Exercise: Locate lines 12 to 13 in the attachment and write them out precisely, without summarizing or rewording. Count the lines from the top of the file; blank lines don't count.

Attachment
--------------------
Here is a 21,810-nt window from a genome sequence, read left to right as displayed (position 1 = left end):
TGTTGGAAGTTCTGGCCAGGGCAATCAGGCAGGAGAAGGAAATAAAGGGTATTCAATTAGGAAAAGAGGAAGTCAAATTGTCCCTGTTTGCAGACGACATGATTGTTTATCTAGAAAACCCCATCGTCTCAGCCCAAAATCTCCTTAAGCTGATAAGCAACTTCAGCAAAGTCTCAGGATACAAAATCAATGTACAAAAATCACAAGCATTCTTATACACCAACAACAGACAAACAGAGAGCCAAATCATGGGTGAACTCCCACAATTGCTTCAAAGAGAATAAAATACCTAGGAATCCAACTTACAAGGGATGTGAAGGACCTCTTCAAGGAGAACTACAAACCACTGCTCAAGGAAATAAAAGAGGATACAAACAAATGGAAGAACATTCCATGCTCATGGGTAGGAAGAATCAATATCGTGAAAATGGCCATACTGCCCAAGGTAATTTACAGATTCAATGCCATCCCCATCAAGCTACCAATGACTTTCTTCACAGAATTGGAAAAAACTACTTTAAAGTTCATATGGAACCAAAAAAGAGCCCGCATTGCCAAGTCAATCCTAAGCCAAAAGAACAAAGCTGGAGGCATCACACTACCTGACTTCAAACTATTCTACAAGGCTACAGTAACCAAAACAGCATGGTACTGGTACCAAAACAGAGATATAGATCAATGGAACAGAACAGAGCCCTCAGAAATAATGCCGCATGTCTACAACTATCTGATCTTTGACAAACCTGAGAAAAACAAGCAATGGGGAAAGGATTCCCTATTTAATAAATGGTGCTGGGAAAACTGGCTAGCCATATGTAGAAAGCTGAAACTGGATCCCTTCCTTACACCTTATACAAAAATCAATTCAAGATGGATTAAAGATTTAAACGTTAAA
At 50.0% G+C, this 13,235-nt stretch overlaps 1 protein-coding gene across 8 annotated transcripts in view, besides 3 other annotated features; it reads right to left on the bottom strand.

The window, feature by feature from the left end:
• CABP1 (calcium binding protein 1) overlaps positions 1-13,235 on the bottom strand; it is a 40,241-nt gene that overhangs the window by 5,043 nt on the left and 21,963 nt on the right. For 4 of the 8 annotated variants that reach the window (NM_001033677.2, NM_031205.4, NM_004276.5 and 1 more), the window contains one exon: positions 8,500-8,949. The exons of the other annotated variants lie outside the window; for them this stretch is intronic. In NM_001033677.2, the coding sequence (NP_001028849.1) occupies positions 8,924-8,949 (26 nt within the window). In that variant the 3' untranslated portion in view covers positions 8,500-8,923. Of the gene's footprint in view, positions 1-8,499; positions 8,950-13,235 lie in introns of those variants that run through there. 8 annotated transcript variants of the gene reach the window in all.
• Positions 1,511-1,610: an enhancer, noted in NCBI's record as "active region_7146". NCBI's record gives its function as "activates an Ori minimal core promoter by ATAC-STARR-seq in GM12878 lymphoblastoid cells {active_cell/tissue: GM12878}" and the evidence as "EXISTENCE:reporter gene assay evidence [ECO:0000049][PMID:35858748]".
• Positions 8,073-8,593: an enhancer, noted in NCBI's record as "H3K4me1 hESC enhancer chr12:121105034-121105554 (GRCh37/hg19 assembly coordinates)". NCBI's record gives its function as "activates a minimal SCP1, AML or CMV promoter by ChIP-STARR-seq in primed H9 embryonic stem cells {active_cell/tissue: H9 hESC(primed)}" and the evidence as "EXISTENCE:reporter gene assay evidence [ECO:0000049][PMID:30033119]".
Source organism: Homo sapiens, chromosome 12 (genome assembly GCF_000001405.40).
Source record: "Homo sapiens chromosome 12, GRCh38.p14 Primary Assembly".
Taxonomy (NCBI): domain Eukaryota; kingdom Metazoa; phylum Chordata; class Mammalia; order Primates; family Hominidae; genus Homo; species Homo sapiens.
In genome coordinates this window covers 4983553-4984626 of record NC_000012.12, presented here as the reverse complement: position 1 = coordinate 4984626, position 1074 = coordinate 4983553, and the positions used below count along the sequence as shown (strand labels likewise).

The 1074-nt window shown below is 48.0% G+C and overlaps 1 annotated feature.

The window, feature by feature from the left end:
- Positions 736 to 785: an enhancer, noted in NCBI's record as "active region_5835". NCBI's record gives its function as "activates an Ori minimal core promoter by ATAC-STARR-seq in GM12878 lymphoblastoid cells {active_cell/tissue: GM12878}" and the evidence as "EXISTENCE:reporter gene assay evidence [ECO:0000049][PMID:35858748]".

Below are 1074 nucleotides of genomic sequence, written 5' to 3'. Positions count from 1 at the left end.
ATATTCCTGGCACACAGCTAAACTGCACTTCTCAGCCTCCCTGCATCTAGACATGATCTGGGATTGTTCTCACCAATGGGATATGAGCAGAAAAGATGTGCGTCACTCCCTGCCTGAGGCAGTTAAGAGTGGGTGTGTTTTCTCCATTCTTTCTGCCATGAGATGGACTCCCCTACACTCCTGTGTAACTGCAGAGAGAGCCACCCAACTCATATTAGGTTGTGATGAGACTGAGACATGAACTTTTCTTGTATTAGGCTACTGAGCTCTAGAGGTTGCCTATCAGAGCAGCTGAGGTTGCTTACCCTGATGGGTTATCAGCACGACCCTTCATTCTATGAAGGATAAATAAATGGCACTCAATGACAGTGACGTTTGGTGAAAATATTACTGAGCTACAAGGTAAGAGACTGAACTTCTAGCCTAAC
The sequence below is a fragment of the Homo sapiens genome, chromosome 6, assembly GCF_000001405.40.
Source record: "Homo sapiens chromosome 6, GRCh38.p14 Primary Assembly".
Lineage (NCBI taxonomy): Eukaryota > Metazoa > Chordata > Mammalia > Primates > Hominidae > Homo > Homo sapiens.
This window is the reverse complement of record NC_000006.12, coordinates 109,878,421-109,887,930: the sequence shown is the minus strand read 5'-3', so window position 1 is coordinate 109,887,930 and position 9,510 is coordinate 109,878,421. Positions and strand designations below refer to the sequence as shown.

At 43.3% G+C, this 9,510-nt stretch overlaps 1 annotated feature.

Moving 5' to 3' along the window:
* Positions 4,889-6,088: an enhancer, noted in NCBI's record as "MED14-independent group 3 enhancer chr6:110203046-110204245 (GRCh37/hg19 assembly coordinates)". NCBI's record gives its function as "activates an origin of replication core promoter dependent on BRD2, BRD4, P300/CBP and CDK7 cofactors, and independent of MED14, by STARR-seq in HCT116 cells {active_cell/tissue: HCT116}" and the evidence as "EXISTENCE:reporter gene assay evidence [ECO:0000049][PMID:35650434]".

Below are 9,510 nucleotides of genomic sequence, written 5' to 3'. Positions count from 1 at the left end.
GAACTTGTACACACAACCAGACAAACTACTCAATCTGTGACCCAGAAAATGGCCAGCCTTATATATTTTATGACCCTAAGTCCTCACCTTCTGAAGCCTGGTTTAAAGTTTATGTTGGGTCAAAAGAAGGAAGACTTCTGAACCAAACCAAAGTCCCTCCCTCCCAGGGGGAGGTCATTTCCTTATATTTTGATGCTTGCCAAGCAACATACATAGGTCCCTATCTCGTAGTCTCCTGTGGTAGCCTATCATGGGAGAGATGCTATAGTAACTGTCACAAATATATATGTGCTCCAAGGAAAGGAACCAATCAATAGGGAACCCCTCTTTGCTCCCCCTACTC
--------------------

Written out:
The 1074-nt window shown below is 48.0% G+C and overlaps 1 annotated feature.

The window, feature by feature from the left end: